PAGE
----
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Plastic Challenge Audit

Like so many other aspects of ethical living, everything has to be weighed up for whether it’s sustainable in the long term – making yourself super anxious about every last shred of clingfilm is not kind and KINDNESS must be at the heart of all our efforts to improve life on our planet, reducing our impact on all the other inhabitants and creating more flow and joined-up thinking in our daily living. And because it is OUR daily living, that means intersectional awareness – the busy working parents can’t afford as much time as the pensioner, who might struggle washing out every milk bottle, the chronically mentally ill might not be able to think about any of these issues as they struggle to stay balanced as yet more deathly policies are handed down by the Tories. People with loved ones in hospital, prison, detention centre, dying on sanctions… plastic will only matter again when those crises are over. We all need to give and share space to others and ourselves on what we can or will take on. The financial implications of switching some products are a good example – I have bought bamboo toothbrushes from China because they are very affordable [50p each] and using a local quick-grow, carbon offsetting product, which is shipped here, not flown. Many people who use eBay can manage that – they can’t afford £6 deodorant. I used my birthday money, because that worked for me. So this post is very much sharing what worked for me, and encouraging anyone in the right space to consider what might work for them.

 

Briefly, I learned lots about my plastic consumption, some exciting new alternatives to plastic packaged products and also some new-to-me recycling possibilities. Well worth doing!

In all, I was left with about 950g of plastic in this 5 week month – I forgot to weigh all the milk bottles, so there’s a bit of guessing in there, but that’s pretty close. Next month should be quite a lot less!

How it broke down:

can’t be re used or recycled 229g :  wrapped sweets 30g, cling film 44g, brittle plastic 48g, veg wrap 48g, blister packs for medications 38g, toothpaste tube 21g,

30g of this I have found plastic-free substitutes for – some of the veg  and sweetie packaging I hope to reduce by more mindful choices and seasonal cooking.However, there’s a hardcore 60g in medication wrapping and toothpaste tube that isn’t going to shift – most toothpastes make me sneeze or my gums itch [allergies] and I have stockpiled at least 6 tubes to futureproof myself should this brand ‘improve’ its recipe too…

can be re-used but then goes to landfill: bubble wrap 18g,

re-using, then recycling 150g eg large margarine tubs 150g

recycling via Sainsbury’s plastic carrier collection point 97g stretchy plastic eg bread bags 50g and cereal liners 47g

recycling via Council bin 460g [grand total 707g]

123g of these were easily substituted – see bathroom buys!

I decided to see what I could change easily and was delighted to find that some things are far more affordable than they were a few years ago. Everybody has to make their own decision on what mix of ethical priorities works for them, so some of these won’t work for others.

Bamboo toothbrushes: these used to cost about £3.50 and aren’t always easy to find  outside healthfood shops. I won’t buy from Holland and Barrett because I remember when I found out they were owned by Dewhurst the butchers! I think they’ve changed hands again since, but I still avoid them. So, I looked online and was completely won over when I found RAINBOW bristle bamboo brushes for 50p each! They are from China, which will be unacceptable for some people, but I understand some farm shops carry a UK version and some Waitroses. I also can’t put pig bristles in my mouth, so am hoping a hemp plastic will eventually replace the nylon bristles on the bamboo bristles I chose.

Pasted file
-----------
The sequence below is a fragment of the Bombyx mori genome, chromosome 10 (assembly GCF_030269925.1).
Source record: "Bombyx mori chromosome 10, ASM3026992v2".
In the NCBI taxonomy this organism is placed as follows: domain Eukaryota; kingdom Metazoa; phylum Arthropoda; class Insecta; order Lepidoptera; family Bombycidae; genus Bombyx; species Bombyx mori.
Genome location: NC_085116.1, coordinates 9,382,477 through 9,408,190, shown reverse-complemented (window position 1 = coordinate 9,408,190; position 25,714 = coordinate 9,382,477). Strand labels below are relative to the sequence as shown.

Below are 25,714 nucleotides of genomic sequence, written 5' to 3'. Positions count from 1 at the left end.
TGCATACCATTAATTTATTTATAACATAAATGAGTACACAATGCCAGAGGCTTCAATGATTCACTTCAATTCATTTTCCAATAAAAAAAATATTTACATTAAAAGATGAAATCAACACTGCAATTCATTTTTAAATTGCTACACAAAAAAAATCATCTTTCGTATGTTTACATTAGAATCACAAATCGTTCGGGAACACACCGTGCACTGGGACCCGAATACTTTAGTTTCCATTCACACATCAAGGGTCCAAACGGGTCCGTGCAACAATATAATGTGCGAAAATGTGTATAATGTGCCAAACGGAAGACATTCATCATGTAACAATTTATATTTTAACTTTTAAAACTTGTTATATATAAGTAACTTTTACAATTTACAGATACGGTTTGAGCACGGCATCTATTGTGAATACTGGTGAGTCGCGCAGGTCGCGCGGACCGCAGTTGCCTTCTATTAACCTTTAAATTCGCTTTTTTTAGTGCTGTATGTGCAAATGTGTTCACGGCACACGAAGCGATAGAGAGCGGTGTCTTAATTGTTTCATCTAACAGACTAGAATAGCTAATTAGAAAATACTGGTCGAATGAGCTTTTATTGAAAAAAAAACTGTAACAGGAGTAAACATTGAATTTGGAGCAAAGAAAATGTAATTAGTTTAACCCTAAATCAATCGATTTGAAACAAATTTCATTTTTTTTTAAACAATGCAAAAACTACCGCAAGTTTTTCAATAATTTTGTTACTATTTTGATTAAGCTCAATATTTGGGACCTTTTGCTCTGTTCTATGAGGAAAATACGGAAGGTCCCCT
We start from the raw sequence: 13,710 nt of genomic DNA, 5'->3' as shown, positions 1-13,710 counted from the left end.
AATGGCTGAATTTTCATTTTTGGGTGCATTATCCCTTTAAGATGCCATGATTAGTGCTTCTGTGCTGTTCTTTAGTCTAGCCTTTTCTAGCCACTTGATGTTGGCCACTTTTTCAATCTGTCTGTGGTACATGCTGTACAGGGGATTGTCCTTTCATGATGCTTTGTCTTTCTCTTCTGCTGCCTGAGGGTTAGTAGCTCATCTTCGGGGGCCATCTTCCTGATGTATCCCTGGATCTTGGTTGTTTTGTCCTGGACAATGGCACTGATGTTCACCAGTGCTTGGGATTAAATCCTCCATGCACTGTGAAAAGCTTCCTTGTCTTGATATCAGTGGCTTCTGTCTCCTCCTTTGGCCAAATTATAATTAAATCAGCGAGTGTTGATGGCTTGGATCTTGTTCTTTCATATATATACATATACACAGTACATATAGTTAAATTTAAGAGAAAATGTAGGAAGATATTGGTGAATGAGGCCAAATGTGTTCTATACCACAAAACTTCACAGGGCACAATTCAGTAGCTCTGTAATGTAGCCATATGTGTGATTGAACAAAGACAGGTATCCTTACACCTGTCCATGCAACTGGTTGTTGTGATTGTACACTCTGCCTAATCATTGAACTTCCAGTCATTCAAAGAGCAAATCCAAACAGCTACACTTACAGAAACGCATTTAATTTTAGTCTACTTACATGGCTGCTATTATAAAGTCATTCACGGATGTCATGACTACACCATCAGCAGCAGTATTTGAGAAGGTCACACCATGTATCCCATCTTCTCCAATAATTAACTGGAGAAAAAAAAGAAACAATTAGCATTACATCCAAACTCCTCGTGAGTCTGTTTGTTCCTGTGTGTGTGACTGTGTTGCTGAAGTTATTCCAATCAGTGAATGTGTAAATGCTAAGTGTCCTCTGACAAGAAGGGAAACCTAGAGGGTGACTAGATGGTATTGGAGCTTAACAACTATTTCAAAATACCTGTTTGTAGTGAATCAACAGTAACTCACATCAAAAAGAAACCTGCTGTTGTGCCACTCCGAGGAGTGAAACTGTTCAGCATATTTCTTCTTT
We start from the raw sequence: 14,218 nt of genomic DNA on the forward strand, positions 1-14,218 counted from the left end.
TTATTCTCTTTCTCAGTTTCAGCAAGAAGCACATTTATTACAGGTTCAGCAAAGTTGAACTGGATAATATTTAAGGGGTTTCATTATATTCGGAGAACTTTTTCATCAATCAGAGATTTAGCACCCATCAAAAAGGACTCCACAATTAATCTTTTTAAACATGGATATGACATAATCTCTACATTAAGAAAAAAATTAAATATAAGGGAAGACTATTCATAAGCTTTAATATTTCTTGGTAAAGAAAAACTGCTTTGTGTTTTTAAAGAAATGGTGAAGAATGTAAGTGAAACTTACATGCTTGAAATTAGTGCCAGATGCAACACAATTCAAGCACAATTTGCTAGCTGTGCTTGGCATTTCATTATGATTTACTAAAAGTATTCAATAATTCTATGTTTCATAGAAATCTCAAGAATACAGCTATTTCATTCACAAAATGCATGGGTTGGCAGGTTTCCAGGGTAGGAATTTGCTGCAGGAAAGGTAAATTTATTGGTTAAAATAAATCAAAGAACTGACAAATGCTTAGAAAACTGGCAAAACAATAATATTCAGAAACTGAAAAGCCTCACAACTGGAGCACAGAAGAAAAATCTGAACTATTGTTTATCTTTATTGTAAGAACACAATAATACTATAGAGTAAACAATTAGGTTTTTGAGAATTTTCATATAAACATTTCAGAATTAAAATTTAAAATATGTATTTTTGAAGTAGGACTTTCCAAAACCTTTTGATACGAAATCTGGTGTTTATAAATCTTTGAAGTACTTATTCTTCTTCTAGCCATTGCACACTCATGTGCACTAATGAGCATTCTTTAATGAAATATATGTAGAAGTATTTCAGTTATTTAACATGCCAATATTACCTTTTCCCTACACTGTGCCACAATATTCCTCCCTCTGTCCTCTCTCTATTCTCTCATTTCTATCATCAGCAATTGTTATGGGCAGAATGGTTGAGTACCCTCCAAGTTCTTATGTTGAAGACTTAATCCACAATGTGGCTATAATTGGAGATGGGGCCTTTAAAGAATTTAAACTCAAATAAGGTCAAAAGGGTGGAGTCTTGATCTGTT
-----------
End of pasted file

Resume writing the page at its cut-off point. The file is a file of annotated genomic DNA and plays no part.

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Now I use old toothbrushes to clean grout etc but eventually you have to throw them away and that’s 18g of longlife plastic 😦 The bamboo brush comes with nylon bristles, but only about 2 grams, which you can cut off after use and turn the handle into a plant label! Yay! I also bought a bamboo hairbrush which is very gentle on my scalp.

Another easy bathroom win is the switch to shampoo and soap bars – more people are making these and it’s worth checking out Conscious Crafties

https://www.consciouscrafties.com/?s=shampoo+bar&post_type=product

or on ebay I found some lovely products by Funky Soap http://www.funkysoapshop.com/ whose approach matches mine perfectly, ‘green’ palm oil, no parabens, no sulphates [kill the daphne that fish eat] which a lot of the cheaper bars include, to make foam.

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I’ve tried the malva and citrus shampoo and citrus soap so far and my hair has loads of shine and volume, and my scalp and skin feel better – I get very dry skin/psoriasis as part of the fibromyalgia. I like the mild scent, I feel clean and fresh and not too invasive of other’s space, but there are a huge variety of flavours available, including Castile l think, which is plain.

Deodorant was also simple to replace [thanks to eagle-eyed Cherise who spotted a voucher code] –  Kutis Skincare make different flavours, the Citrus is lovely and works well on me, and I bought a Rosemary and Lemon for myself too, and Rose and Grapefruit as a gift. That would have been £18, gulp, but the voucher helped. I can’t tell you how long it will last yet, but after a week I don’t seem very far down 😉 £6 is dear for me, but they are handmade by a small business in Wales and I really like the way they’re presented. https://www.facebook.com/kutisskincare/photos/a.188407244823952.1073741829.153250998339577/587856678212338/?type=3&sales_promo_bypass_snowlift=1&sales_promo_id=10154976299955614&sales_promo_referrer

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I’m not sure if the cardboard container would be too aromatic to put in a compost bin, but you could certainly soak it with other card to make paper pulp and papier mache. It will definitely bio degrade anyway.